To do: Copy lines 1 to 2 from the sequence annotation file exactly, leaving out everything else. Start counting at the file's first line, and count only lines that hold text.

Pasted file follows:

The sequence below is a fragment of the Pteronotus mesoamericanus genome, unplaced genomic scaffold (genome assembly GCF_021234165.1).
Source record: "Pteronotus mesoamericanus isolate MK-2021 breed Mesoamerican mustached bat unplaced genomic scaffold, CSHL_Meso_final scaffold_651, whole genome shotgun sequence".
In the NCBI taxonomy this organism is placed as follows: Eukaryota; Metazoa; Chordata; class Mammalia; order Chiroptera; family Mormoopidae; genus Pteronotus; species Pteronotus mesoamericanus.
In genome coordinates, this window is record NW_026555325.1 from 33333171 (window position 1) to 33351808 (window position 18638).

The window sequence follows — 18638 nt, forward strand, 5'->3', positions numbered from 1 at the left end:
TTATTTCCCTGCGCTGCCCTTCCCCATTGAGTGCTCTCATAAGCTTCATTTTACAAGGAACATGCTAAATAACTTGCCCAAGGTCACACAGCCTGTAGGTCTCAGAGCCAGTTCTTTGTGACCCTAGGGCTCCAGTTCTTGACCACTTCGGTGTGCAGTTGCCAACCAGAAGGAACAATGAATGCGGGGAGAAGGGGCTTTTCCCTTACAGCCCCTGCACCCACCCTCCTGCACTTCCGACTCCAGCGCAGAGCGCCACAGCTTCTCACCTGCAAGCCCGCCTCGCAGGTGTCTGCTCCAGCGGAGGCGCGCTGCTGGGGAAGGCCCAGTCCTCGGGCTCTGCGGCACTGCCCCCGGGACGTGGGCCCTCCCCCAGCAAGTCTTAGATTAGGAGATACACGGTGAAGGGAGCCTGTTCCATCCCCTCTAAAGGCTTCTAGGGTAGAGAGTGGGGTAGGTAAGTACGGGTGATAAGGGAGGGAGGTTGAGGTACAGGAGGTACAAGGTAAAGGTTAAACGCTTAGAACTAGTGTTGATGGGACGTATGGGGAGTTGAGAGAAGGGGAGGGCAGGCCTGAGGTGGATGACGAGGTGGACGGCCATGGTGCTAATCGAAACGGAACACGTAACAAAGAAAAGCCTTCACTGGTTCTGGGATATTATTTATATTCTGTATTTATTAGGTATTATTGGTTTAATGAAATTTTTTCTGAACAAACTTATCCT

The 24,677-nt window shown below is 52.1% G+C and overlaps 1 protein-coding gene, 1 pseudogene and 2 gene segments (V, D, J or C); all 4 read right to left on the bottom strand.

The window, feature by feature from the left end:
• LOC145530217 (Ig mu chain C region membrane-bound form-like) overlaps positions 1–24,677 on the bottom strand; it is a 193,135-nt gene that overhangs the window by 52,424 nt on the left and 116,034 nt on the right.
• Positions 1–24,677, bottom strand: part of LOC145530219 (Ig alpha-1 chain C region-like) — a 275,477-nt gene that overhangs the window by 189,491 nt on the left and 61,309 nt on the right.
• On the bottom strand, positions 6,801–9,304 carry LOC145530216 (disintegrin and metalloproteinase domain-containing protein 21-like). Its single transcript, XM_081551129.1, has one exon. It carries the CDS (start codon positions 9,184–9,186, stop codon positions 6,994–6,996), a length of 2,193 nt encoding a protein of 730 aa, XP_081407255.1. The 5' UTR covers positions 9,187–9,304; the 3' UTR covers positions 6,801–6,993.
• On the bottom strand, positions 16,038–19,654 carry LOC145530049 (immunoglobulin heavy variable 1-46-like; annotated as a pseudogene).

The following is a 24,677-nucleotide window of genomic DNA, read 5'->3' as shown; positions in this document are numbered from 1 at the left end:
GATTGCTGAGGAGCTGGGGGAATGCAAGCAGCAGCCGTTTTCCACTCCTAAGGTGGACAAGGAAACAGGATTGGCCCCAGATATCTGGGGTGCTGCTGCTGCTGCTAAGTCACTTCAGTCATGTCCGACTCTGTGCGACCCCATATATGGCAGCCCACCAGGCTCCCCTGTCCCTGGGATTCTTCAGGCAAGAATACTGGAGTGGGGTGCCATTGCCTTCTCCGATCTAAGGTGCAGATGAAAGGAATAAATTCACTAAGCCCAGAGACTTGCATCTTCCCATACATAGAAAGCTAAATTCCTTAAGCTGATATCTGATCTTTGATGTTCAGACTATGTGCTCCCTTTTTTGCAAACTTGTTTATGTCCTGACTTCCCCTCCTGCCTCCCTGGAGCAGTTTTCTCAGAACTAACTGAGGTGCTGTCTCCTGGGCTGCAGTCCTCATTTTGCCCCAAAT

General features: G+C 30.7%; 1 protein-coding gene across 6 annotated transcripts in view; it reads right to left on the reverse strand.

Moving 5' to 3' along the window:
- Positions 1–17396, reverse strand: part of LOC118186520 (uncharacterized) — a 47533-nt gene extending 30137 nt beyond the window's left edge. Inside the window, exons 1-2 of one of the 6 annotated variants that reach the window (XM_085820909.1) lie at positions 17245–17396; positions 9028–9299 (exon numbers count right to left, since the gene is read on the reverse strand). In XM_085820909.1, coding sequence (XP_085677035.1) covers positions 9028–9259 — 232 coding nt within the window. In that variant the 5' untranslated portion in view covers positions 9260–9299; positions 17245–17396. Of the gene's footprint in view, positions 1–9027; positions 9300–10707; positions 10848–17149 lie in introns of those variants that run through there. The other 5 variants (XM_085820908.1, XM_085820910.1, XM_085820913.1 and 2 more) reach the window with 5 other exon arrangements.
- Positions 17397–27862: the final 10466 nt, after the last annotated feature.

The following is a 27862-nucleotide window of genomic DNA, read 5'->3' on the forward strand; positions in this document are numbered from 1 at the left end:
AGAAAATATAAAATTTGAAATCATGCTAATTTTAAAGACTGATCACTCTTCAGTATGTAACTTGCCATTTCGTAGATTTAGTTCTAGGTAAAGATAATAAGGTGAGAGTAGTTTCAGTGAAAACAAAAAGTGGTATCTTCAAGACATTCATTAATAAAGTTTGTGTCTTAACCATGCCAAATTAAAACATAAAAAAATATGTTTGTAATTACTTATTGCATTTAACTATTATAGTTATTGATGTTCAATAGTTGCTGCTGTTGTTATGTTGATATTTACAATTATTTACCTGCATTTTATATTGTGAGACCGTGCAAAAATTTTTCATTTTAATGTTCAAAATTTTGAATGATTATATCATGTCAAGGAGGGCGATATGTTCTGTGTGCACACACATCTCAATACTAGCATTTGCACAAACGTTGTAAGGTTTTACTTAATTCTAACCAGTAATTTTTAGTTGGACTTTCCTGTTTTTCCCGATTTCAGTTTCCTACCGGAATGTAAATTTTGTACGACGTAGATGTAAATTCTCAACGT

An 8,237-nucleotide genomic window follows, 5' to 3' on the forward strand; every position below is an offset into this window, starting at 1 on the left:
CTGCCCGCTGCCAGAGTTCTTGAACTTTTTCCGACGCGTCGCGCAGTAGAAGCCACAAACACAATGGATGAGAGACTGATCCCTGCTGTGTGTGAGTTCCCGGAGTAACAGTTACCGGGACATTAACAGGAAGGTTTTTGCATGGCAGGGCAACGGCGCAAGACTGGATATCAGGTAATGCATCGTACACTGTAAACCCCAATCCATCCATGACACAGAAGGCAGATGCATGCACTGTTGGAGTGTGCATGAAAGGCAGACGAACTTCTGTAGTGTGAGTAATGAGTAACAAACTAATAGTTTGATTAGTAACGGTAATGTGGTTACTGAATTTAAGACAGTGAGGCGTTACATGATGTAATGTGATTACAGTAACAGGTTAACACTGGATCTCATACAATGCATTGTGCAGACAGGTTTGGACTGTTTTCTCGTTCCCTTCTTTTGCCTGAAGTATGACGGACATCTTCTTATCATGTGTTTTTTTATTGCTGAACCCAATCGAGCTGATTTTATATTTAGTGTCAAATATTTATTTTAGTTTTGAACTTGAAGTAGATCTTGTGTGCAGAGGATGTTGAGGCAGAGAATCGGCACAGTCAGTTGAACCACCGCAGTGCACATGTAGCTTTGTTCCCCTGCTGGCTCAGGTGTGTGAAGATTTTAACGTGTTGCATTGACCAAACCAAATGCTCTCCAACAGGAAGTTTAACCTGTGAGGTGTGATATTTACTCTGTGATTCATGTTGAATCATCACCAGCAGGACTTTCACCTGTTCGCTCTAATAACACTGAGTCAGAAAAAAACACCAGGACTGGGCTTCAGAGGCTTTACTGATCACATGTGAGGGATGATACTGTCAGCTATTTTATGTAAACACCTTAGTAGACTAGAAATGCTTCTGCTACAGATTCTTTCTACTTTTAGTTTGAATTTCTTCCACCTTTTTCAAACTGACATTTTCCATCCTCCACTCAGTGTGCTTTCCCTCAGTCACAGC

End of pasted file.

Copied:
The sequence below is a fragment of the Pteronotus mesoamericanus genome, unplaced genomic scaffold (genome assembly GCF_021234165.1).
Source record: "Pteronotus mesoamericanus isolate MK-2021 breed Mesoamerican mustached bat unplaced genomic scaffold, CSHL_Meso_final scaffold_651, whole genome shotgun sequence".